Other challenges found are inadequacy of logistics, inadequate field staff, and lack of public education on fee fixation and fee collection.

The challenges in fee collection processes were found to be hampering the successful operations of businesses, hence affecting living standards in the Municipality. Thus, involving small scale businesses will ensure transparency and accountability, and compliance in fee payments.


The total absence of consultations in the fee-fixing resolution has pushed the Nkoranza Conservative Hairdressers Associations (CHA) to implement a project on “improving fee fixing regime/decision for enhanced business development in the Nkoranza Municipality.”

The Business Sector Advocacy Challenge (BUSAC) Fund is funding the advocacy project, aimed at pushing the Municipal Assembly to actively engage business entrepreneurs in its fee-fixing resolutions.

According to Madam Martha Fosuaa, Chairperson of the Nkoranza CHA, because the authorities at the Municipal Assembly failed to engage small scale businesses in the deliberations during fee-fixing, businesses also failed to pay the fees.

Because of that, small scale businesses always complain of high rates, unclear categorisation and poor information about the basis of increases in rates and fees. This situation is causing an unpalatable relationship between assembly’s revenue collectors and small scale businesses in the Municipality.

She commended BUSAC and its partners – DANIDA, EU and USAID – for the funding, saying the project was making significant impact, as the city authorities had started engaging the businesses in decision-making processes.

Dr John Apkarep, a Researcher and Consultant of the BUSAC, said the project was aimed at helping to identify and address bottlenecks affecting the economic activities of the CHA in small scale businesses in the Nkoranza Municipality.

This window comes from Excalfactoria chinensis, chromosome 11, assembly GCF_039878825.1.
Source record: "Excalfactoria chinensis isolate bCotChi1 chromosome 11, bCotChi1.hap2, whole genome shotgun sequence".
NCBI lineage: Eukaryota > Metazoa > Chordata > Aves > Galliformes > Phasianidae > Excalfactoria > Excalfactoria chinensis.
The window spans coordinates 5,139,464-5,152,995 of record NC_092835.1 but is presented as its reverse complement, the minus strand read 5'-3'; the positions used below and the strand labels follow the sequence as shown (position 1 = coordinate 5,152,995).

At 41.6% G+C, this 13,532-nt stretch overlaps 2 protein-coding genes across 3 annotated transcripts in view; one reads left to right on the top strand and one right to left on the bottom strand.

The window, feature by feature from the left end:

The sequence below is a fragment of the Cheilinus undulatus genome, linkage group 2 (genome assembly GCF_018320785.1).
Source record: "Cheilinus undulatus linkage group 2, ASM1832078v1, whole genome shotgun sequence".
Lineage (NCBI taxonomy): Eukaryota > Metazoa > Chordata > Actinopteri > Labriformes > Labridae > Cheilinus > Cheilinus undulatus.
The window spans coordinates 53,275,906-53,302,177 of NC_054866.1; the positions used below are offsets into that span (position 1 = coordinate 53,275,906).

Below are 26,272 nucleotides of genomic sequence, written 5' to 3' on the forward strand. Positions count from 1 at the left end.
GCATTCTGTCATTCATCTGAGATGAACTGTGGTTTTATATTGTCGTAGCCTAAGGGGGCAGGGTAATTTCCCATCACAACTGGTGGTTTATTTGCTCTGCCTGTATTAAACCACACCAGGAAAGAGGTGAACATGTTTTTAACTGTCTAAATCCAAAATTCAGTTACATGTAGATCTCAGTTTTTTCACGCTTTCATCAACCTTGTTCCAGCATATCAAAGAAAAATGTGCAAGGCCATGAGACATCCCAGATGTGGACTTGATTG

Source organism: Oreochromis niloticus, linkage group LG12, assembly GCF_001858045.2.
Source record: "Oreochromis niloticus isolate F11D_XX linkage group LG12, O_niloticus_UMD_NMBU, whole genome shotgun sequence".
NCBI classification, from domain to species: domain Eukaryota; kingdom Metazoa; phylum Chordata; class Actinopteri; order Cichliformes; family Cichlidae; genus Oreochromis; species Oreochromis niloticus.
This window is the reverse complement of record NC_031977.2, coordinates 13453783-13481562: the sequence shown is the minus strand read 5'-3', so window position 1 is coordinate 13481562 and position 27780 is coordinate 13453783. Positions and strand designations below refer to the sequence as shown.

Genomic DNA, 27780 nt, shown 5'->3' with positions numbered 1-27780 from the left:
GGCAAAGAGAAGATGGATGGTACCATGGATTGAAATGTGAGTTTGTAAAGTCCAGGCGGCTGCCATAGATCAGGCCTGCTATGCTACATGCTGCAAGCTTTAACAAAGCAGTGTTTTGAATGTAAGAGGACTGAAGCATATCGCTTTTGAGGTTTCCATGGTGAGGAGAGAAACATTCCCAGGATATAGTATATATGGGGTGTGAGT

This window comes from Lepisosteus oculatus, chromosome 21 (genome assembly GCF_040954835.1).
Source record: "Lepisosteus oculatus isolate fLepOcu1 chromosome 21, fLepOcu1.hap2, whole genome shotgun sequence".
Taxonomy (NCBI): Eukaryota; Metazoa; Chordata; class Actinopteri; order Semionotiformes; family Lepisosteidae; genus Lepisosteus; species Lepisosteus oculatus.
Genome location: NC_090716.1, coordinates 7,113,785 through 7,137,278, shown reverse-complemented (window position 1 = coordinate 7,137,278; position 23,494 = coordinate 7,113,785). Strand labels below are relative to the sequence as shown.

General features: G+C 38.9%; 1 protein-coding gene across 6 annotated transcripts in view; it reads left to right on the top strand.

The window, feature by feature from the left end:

The project would regularly engage authorities at the assembly, hold radio show discussions, and stakeholder sensitisations to achieve the desirable results.

Mr. Kwame Adu Gyamfi, Presiding Member of the Nkoranza Municipal Assembly, said the assembly was losing revenue, because many of the business and tax payers were not paying.

He admitted that the project was a laudable one, because, since its implementation started in the Municipality, the tax payers’ attitude had changed, as many, who were reluctant to pay, could now walk to the Assembly and pay their taxes, rates and fees.

Mr Gyamfi expressed appreciation to the CHA and BUSAC for the project, which, he added, was making a significant impact on the assembly’s IGF mobilisation.


To improve on the revenue mobilisation of the IGF of the Nkoranza Municipal Assembly, it must endeavour to work according to the mandate stated in the Local Government Act 936, with regards to public participation in its activities, thereby involving the hairdressers and barbers in the Municipality in the fee-fixing processes of the Assembly.

The Assembly should endeavour to employ adequate field staff and provide them with enough logistics to smoothen fee collection in the Municipality.

Moreover, intensification of public education on fee fixing and fee collection is recommended for enhanced revenue generation in the Municipality, and to minimise clashes between fee collectors and fee payers.

The Assembly should exhibit a good level of transparency and accountability in the administration of funds it collects, to motivate fee payers to continue to pay, whilst tax payers should understand and regard fee fixing, collection, and payment, as a collective responsibility towards the growth of the Assembly.

By, so doing, the Municipal Assembly would be able to improve on its IGF mobilisation, and generate the required revenue for community development.